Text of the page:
In the early 1960s John Habraken proposed a fundamental revision of the division of roles in house building. He defined housing as an act, rather than an object, and declared that people seeking housing deserved a larger role in the house-building process. He differentiated two levels of decision-making and responsibility in the house-building process, and associated these with two architectural terms, support and infill. It is this element in Habraken’s theoretical work for which he has chiefly become known. Over subsequent decades the Dutch Foundation for Architectural Research (Stichting Architecten Research, or SAR) developed the technical and organizational aspects of this concept.
Unlike many other theoreticians, Habraken has produced virtually no designs. While individuals such as Lucien Kroll, Constant Nieuwenhuys and Yona Friedmann translated their ideas into compelling images and designs, some utopian, Habraken has refrained from designing, on the grounds that the concept he has always propagated would otherwise become too associated with his person. ‘To build dwellings is par excellence a civilised activity, and our civilisation is by no means confined to the activities of a number of more or less talented architects. That is perhaps the least part of it, for civilisation is first and foremost rooted in everyday actions of ordinary people going about their business.’1 Habraken does not consider a design from the point of view of the designer, but from that of the designed object and the user. He belongs to a generation of investigators who research the built environment, the everyday, rather than specific, exceptional architecture; a generation that includes people such as Christopher Alexander and Kevin Lynch.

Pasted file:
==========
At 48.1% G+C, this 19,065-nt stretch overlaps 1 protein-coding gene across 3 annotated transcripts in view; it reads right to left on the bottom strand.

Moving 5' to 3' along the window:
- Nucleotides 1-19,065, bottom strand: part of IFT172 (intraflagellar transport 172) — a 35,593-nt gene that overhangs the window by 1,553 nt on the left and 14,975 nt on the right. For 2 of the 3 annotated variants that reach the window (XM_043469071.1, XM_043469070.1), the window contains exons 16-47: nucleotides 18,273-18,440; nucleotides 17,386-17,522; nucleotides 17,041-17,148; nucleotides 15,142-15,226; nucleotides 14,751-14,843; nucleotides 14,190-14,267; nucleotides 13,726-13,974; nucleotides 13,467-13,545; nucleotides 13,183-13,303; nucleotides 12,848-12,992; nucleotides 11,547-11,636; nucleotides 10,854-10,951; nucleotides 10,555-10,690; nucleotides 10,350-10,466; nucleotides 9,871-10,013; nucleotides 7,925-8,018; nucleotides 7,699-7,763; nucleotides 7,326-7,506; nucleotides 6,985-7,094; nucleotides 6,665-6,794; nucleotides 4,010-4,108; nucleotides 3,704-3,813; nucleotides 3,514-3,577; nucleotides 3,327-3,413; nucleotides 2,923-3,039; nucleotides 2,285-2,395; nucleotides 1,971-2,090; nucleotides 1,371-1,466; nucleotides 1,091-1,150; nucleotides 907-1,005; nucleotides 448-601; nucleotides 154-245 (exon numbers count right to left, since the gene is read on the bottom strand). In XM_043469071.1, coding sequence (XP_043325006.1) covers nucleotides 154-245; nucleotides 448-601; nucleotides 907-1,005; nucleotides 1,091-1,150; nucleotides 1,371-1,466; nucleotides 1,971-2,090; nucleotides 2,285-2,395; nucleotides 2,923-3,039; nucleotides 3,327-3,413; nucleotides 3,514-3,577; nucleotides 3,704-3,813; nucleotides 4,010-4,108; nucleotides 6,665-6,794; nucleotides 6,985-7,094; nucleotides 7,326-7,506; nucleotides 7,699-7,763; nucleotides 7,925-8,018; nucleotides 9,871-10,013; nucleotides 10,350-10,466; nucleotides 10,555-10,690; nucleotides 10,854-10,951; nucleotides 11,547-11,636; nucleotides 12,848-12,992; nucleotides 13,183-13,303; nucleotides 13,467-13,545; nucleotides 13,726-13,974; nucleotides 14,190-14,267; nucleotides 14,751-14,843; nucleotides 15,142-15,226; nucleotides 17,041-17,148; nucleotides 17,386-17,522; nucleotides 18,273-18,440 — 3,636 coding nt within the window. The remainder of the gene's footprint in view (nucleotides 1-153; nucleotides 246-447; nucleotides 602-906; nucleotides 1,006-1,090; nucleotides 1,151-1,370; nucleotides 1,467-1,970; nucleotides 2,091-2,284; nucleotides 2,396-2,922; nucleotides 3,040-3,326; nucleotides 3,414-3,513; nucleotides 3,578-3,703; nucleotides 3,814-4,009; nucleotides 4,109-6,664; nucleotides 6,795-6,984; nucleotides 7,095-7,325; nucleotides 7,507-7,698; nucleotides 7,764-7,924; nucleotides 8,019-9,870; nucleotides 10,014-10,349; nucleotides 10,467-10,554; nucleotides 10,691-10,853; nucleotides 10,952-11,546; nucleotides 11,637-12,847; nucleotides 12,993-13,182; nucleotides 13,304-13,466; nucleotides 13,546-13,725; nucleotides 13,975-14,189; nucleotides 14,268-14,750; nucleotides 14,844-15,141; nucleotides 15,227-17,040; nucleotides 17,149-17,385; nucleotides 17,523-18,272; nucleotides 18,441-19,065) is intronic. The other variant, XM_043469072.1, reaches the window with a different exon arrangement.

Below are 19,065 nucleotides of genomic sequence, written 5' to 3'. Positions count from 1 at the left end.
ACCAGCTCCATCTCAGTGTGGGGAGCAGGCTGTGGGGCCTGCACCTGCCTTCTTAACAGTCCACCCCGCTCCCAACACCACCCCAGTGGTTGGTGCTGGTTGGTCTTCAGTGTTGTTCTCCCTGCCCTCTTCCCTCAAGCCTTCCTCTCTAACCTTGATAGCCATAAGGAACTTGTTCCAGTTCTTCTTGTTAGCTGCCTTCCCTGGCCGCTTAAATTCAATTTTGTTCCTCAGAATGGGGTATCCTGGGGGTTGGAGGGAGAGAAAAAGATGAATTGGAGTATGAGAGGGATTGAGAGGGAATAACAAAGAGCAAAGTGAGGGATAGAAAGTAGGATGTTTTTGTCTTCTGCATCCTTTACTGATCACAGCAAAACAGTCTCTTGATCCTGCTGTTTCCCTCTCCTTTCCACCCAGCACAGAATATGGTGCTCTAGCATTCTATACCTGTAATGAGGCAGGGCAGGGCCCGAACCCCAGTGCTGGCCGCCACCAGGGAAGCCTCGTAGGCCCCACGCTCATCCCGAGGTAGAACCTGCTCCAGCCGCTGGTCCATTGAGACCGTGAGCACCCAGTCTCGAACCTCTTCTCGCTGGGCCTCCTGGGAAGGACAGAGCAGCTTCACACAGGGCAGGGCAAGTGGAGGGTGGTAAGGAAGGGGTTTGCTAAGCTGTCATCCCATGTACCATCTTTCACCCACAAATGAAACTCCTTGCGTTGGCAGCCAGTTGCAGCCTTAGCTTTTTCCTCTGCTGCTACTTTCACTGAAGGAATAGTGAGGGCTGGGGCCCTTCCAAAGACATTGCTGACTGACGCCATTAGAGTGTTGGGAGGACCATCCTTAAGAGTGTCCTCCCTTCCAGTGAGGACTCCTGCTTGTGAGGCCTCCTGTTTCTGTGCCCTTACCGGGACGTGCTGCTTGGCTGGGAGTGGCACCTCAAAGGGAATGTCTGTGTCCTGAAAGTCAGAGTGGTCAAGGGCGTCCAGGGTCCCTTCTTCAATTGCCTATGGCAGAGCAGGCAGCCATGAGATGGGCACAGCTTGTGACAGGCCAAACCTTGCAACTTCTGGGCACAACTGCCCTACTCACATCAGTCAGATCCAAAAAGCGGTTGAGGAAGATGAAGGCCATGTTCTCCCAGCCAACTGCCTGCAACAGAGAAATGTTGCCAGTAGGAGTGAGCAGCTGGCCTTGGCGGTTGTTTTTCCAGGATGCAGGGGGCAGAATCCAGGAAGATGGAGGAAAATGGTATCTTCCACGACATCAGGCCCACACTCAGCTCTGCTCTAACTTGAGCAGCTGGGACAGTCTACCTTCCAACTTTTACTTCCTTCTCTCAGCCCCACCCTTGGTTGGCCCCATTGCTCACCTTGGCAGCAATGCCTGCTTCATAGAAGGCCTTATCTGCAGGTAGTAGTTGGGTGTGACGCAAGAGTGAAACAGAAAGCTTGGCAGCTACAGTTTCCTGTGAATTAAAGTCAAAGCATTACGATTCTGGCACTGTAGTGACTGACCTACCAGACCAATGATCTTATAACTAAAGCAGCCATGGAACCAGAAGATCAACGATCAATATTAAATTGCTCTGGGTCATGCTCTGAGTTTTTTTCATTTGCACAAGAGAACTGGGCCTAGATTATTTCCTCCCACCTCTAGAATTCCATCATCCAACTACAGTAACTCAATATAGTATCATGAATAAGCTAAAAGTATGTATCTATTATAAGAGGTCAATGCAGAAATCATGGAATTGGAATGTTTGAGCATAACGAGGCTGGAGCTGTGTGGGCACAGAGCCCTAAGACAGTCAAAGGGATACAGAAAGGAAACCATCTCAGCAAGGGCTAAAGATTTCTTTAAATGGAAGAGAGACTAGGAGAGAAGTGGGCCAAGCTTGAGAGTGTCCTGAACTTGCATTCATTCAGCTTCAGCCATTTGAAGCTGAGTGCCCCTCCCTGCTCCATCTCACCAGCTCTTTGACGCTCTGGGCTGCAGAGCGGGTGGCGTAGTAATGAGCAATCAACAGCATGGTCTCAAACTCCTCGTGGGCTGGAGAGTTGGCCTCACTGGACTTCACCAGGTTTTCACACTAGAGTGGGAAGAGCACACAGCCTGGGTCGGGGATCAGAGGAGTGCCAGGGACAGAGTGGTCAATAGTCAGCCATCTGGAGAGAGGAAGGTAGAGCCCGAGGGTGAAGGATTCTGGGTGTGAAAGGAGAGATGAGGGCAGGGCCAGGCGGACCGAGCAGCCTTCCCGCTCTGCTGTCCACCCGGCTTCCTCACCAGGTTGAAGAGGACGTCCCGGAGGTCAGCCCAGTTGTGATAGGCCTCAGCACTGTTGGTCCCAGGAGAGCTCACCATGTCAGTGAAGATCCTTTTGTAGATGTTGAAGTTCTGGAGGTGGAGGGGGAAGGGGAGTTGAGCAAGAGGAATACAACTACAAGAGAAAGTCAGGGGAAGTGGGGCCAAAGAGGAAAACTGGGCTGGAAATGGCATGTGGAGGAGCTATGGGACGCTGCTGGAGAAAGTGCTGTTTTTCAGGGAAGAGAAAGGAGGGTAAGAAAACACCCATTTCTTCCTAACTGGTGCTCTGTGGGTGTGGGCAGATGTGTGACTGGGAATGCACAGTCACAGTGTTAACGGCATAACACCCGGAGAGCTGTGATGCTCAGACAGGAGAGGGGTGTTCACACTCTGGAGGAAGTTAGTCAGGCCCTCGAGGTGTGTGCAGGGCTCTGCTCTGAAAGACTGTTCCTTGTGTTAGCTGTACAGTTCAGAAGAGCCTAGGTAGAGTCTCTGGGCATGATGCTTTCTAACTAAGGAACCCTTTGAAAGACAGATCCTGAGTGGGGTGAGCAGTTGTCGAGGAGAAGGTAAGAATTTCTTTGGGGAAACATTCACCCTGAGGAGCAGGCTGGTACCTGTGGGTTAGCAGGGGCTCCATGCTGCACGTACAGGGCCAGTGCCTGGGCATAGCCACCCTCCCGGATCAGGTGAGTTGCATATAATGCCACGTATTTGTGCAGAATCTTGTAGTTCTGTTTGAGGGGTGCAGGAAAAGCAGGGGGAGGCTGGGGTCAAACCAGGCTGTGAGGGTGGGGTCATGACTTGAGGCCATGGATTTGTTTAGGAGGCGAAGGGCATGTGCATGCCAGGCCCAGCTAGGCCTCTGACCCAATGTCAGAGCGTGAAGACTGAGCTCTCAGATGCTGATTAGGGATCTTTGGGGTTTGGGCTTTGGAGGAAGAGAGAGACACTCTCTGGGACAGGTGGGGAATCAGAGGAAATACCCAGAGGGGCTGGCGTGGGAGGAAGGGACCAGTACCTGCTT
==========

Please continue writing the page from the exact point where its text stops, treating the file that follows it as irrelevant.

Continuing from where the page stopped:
Habraken’s theory could be described as visionary. In 1961 he foresaw that the building industry would have to meet, and be able to meet, the wishes of residents/users, and that flexible layouts would also promote durability. The large-scale refurbishment of post-war housing estates currently in progress in the early years of the twenty-first century shows that Habraken was right. And although his idea of focusing on residents/users in the building process was highly ambitious and, given the commercial interests of system builders, unrealistic, 50 years on his theory still provides valuable pointers in the quest for new concepts in contemporary housing architecture, not only in the Netherlands but especially abroad…
- John Habraken, Supports: An Alternative to Mass Housing (London: The Urban Press, second edition 1999), 15.